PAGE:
Ragan Sutterfield's collection of essays, Farming as a Spiritual Discipline, is a call for churches to start gardens and grow food. He introduces the essays by saying:
My hope is that Christians will come to see one of their tasks as staking out claims for God's Kingdom by redeeming land from the margins and using that land to create gardens that offer not only good food but also community development and hope.
True to his comments in the book about the need for patient preparation of soil, he aims with this small book, to prepare the topsoil of the church with amendments of biblical reflection, kingdom theology, and agrarian sensibilities.
He starts out with the assumption that before engaging the practice of farming we must first grapple with our understanding of creation, which is ultimately a question about how we see ourselves in the order of creation. He says:
Farming is essentially the practice of cultivating creation, and how we see farming depends entirely on how we see creation.
Sutterfield grounds his understanding of the human place in creation in a perichoretic, or social understanding of the trinity, with God inviting us into the "eternal exchange of love, Father, Son, and Holy Spirit," and into the task of widening that divine embrace of love. The author lifts up sustainable farming as a generative practice that anchors us in the humus of created order, and ultimately in the triune embrace of the creator God.
He makes a keen observation about our typical response to the wreckage of rapid industrialization and the burgeoning green movement. He says:
So far, the answer seem to be mostly, keep doing what you are doing, only do it "greener."
Again here, he points to farming as a path to not just tweaking what we're already doing, but shaping an alternative path. He says:
Humility and frugality are both practices born of accepting our creaturely limits. Farming, perhaps better than any other practice, brings us up against the realities of the creaturely life and forces us to live within the limits of our power, knowledge and resources.
The two main essays are followed by a sermon given to Englewood Christian Church in Indianapolis, Indiana. Sutterfield argues that the church should "seek a foothold for Eden," as a way of looking ahead to the ultimate fulfillment of what God is doing in the world. He says that the best place to start is with places on the margins, on abandoned patches of earth that need resurrecting.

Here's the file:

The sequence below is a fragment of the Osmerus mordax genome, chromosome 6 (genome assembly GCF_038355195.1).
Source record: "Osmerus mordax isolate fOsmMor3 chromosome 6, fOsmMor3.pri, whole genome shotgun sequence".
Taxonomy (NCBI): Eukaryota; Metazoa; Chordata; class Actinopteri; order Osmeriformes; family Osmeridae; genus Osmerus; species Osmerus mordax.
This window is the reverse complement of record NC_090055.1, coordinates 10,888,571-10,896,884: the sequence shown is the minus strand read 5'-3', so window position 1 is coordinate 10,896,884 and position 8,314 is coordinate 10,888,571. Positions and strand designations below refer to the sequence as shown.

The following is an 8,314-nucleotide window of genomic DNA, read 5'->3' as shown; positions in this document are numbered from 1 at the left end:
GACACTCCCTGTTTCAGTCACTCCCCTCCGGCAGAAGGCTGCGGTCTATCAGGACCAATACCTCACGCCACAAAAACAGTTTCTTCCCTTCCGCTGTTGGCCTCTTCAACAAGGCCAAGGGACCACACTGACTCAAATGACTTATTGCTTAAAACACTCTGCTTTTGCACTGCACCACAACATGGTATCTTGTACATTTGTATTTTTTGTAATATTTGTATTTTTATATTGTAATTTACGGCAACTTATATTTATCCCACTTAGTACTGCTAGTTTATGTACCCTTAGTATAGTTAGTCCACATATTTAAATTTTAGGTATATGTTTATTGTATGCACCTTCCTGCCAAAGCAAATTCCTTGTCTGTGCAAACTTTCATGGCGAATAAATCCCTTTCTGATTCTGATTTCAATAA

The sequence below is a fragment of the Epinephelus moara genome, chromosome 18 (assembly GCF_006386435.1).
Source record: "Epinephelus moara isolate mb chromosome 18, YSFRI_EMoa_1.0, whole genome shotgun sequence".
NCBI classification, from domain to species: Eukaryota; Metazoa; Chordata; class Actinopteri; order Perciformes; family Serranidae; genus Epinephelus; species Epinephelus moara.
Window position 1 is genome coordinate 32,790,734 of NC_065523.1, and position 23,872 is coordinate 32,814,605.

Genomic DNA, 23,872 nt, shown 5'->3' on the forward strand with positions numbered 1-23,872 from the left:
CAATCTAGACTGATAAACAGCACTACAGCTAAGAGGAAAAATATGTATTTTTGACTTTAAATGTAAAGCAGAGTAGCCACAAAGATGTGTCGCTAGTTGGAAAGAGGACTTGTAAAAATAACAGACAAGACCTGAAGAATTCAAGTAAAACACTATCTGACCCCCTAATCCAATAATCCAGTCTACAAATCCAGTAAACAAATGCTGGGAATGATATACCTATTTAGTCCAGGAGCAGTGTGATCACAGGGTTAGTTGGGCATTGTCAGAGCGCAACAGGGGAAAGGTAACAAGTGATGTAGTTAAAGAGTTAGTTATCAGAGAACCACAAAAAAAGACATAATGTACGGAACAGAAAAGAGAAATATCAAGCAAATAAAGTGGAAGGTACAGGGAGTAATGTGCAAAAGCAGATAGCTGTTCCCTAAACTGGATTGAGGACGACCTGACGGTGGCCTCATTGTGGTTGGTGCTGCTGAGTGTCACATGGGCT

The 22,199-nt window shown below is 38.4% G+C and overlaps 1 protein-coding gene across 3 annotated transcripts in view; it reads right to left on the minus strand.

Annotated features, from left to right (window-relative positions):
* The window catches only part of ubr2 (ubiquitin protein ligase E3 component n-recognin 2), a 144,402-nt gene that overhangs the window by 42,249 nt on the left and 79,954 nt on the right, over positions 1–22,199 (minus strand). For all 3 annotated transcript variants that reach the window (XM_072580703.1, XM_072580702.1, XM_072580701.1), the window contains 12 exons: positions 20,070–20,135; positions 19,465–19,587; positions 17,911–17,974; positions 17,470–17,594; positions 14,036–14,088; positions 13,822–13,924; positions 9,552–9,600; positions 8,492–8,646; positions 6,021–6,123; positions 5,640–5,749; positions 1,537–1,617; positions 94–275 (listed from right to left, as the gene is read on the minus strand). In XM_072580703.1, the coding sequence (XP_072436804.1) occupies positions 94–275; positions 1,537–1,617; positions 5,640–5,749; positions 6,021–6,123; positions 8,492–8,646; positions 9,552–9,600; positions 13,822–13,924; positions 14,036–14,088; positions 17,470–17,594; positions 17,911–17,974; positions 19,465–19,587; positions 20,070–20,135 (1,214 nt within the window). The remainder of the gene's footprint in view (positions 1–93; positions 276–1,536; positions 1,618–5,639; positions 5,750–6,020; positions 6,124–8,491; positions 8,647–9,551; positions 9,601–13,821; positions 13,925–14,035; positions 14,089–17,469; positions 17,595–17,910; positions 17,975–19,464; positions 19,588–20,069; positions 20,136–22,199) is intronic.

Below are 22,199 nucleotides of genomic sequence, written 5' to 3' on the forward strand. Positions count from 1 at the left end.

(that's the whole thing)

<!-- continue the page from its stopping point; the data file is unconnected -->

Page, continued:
It's getting quite interesting reading all these 28 books in a condensed period of time. I'm learning that perspectives on environmentalism and faith are shaped significantly by the places where people are standing in the world. Scott Saban sees the movement from the missions field among the poor, Tri Robinson sees it from his role as an evangelical pastor and leader in the church, Jonathan Merritt, author of Green Like God, sees through the lens of being a Southern Baptist, and Ragan Sutterfield's perspectives are shaped primarily through his experience as a farmer. All four advocate for the church to embrace the care of creation.
Sutterfield offers a small critique of some of these other approaches. It wasn't a direct critique that he targets at others, but one that I can see in the middle of all of this reading. He says that there are two heresies founded on the idea that we, as humans, are not part of the created order. One of these heresies has been roundly rejected in all of my reading so far, which is a rejection of an extreme environmentalism that sees human impact on the earth in a wholly negative light, as if the creation would be better off without people. That's a bit of a straw man, but I understand what he is saying. The other heresy, he says, envisions "creation entirely in terms of human use and value...," which includes those that warn of global warming because of it's negative impact on humans.
Tri Robinson lists as one of his foundational assumptions, that the earth exists for human use. Saban's main observation is that caring for the environment is a way to care for people, especially poor people. I have often spoken of care of creation in the context of loving our neighbors as ourselves. Sutterfield's point is that there is something in the story of caring for creation which runs deeper than human use and valuation. I think he's arguing against a modern, reductionist view of the earth, but I'd like to hear more about what he means by this.
Farming as a Spiritual Discipline is a small book that packs a big punch. It's more like a fresh layer of compost than a flashy quick-release packet of NPK fertilizer. Sort of unassuming at first glance, it is packed full of health and a great contribution to the debates about faith and environment. Personally, it has re-sparked my imagination around my work with the Pumpkin Patch Community Garden and Millwood Farmers' Market and helped me see how those fit into God's unfolding kingdom.